Open Access Research article

Genetic diversity of clinical Pseudomonas aeruginosa isolates in a public hospital in Spain

Margarita Gomila1*, Maria del Carmen Gallegos1, Victoria Fernández-Baca1, Antonio Pareja2, Margalida Pascual3, Paz Díaz-Antolín1, Elena García-Valdés3 and Jorge Lalucat3

Author Affiliations

1 Microbiología, Hospital Son Llàtzer, Palma de Mallorca, Illes Balears 07198, Spain

2 Unidad de Epidemiología y control de infecciones, Hospital Son Llàtzer, Palma de Mallorca, Illes Balears 07198, Spain

3 Microbiología, Departamento de Biología, Universidad de las Islas Baleares, and Instituto Mediterráneo de Estudios Avanzados (CSIC-UIB), Palma de Mallorca, Illes Balears 07122, Spain

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BMC Microbiology 2013, 13:138  doi:10.1186/1471-2180-13-138

Published: 18 June 2013

Abstract

Background

Pseudomonas aeruginosa is an important nosocomial pathogen that exhibits multiple resistances to antibiotics with increasing frequency, making patient treatment more difficult. The aim of the study is to ascertain the population structure of this clinical pathogen in the Hospital Son Llàtzer, Spain.

Results

A significant set (56) of randomly selected clinical P. aeruginosa isolates, including multidrug and non-multidrug resistant isolates, were assigned to sequence types (STs) and compared them with their antibiotic susceptibility profile classified as follows: extensively drug resistant (XDR), multidrug resistant (MDR) and non-multidrug resistant (non-MDR). The genetic diversity was assessed by applying the multilocus sequence typing (MLST) scheme developed by Curran and collaborators, and by the phylogenetic analysis of a concatenated tree. The analysis of seven loci, acsA, aroE, guaA, mutL, nuoD, ppsA and trpE, demonstrated that the prevalent STs were ST-175, ST-235 and ST-253. The majority of the XDR and MDR isolates were included in ST-175 and ST-235. ST-253 is the third in frequency and included non-MDR isolates. The 26 singleton sequence types corresponded mainly to non-MDR isolates. Twenty-two isolates corresponded to new sequence types (not previously defined) of which 12 isolates were non-MDR and 10 isolates were MDR or XDR.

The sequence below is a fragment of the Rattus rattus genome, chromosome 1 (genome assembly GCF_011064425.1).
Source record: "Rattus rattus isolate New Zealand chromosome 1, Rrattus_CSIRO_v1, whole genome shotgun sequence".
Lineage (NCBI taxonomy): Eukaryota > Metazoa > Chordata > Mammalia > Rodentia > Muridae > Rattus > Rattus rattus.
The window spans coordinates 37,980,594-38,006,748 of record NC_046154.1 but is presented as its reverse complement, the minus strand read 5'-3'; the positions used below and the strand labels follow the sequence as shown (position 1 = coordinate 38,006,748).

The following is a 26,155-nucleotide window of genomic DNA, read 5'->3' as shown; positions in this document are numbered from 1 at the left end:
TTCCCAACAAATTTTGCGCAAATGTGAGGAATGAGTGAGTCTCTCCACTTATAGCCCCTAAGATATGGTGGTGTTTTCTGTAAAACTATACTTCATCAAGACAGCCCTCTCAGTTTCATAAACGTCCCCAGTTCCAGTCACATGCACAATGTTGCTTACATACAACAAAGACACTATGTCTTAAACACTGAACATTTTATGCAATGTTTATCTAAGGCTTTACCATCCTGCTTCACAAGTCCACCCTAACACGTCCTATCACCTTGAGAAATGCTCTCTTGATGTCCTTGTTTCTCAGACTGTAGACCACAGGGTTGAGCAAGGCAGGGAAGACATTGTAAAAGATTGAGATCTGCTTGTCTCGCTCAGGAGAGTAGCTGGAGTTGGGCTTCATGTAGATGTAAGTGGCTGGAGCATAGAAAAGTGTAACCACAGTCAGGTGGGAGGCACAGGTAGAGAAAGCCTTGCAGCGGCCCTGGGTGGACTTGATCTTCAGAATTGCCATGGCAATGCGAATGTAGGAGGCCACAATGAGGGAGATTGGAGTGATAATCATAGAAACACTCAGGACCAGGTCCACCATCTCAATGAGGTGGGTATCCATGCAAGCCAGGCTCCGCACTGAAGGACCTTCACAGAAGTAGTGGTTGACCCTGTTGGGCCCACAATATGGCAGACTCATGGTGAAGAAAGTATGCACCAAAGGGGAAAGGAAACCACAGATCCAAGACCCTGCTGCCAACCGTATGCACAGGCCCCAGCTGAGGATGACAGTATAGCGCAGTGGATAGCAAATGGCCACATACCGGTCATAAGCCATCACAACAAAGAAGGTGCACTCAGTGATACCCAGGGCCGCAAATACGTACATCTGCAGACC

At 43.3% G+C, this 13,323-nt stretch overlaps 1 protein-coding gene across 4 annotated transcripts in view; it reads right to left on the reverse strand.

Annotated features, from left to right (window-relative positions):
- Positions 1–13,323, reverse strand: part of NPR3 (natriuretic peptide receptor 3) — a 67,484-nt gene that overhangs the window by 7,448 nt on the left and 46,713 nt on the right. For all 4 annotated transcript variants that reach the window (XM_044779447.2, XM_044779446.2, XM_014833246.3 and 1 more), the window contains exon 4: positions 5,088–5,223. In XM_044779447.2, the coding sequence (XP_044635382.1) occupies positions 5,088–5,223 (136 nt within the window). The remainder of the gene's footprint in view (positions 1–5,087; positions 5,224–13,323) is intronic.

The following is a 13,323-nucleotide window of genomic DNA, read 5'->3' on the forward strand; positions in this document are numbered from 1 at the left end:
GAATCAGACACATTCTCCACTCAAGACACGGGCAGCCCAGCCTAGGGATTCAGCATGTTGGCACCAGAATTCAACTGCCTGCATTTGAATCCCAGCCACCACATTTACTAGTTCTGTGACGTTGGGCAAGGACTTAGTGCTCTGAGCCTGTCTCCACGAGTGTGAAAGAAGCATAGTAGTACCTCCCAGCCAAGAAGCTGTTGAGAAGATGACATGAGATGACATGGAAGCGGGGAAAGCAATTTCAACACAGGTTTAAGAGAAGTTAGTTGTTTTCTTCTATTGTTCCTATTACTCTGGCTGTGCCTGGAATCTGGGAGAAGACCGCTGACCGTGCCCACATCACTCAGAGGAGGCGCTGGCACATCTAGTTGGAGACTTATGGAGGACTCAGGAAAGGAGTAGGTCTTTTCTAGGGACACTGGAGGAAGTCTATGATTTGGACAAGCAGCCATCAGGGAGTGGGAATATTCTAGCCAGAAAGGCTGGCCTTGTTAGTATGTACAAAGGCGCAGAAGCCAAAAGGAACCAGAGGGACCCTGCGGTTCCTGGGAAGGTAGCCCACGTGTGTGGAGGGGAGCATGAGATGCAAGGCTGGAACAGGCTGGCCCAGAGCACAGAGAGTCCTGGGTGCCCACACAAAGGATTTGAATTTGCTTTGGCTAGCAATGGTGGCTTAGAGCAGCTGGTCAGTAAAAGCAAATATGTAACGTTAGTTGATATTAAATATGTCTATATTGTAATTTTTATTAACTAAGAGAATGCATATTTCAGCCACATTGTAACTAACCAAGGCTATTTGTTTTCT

Conclusions

The population structure of clinical P. aeruginosa present in our hospital indicates the coexistence of nonresistant and resistant isolates with the same sequence type. The multiresistant isolates studied are grouped in the prevalent sequence types found in other Spanish hospitals and at the international level, and the susceptible isolates correspond mainly to singleton sequence types.

Keywords:
Pseudomonas aeruginosa; Multilocus sequence typing; Multiresistant; Clinical isolates; Population structure